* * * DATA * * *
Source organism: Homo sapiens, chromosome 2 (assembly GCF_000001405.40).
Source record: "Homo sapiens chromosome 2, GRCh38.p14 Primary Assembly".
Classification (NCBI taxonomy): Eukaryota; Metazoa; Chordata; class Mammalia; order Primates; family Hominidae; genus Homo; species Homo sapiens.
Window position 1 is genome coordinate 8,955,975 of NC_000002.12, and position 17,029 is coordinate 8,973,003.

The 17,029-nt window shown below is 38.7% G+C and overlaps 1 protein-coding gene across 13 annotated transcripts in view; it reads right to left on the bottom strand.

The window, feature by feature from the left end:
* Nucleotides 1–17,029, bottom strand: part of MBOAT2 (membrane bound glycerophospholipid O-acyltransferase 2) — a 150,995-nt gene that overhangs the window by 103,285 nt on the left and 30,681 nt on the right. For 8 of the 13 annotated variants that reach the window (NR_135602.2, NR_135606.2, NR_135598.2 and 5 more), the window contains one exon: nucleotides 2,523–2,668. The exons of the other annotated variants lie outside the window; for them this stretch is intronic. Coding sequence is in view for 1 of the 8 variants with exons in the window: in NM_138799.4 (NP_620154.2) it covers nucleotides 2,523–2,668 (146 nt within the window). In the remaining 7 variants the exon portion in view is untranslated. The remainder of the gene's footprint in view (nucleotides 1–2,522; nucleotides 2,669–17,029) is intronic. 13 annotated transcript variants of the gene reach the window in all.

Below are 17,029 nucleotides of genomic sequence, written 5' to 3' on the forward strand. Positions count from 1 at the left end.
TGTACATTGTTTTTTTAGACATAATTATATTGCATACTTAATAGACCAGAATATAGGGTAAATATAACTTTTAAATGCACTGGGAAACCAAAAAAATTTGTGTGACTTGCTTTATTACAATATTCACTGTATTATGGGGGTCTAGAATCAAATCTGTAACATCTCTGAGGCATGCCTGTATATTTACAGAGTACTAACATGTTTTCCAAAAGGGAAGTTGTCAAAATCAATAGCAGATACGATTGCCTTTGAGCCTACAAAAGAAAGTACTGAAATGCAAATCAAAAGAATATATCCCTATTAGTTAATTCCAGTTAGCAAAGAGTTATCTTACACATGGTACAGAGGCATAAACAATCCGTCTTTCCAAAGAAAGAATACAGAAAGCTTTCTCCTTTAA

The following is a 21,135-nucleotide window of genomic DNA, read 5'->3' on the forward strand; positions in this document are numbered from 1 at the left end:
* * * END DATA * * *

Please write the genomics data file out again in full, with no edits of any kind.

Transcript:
Source organism: Homo sapiens, chromosome 2 (assembly GCF_000001405.40).
Source record: "Homo sapiens chromosome 2, GRCh38.p14 Primary Assembly".
Classification (NCBI taxonomy): Eukaryota; Metazoa; Chordata; class Mammalia; order Primates; family Hominidae; genus Homo; species Homo sapiens.
Window position 1 is genome coordinate 8,955,975 of NC_000002.12, and position 17,029 is coordinate 8,973,003.

The 17,029-nt window shown below is 38.7% G+C and overlaps 1 protein-coding gene across 13 annotated transcripts in view; it reads right to left on the bottom strand.

The window, feature by feature from the left end:
* Nucleotides 1–17,029, bottom strand: part of MBOAT2 (membrane bound glycerophospholipid O-acyltransferase 2) — a 150,995-nt gene that overhangs the window by 103,285 nt on the left and 30,681 nt on the right. For 8 of the 13 annotated variants that reach the window (NR_135602.2, NR_135606.2, NR_135598.2 and 5 more), the window contains one exon: nucleotides 2,523–2,668. The exons of the other annotated variants lie outside the window; for them this stretch is intronic. Coding sequence is in view for 1 of the 8 variants with exons in the window: in NM_138799.4 (NP_620154.2) it covers nucleotides 2,523–2,668 (146 nt within the window). In the remaining 7 variants the exon portion in view is untranslated. The remainder of the gene's footprint in view (nucleotides 1–2,522; nucleotides 2,669–17,029) is intronic. 13 annotated transcript variants of the gene reach the window in all.

Below are 17,029 nucleotides of genomic sequence, written 5' to 3' on the forward strand. Positions count from 1 at the left end.
TGTACATTGTTTTTTTAGACATAATTATATTGCATACTTAATAGACCAGAATATAGGGTAAATATAACTTTTAAATGCACTGGGAAACCAAAAAAATTTGTGTGACTTGCTTTATTACAATATTCACTGTATTATGGGGGTCTAGAATCAAATCTGTAACATCTCTGAGGCATGCCTGTATATTTACAGAGTACTAACATGTTTTCCAAAAGGGAAGTTGTCAAAATCAATAGCAGATACGATTGCCTTTGAGCCTACAAAAGAAAGTACTGAAATGCAAATCAAAAGAATATATCCCTATTAGTTAATTCCAGTTAGCAAAGAGTTATCTTACACATGGTACAGAGGCATAAACAATCCGTCTTTCCAAAGAAAGAATACAGAAAGCTTTCTCCTTTAA

The following is a 21,135-nucleotide window of genomic DNA, read 5'->3' on the forward strand; positions in this document are numbered from 1 at the left end: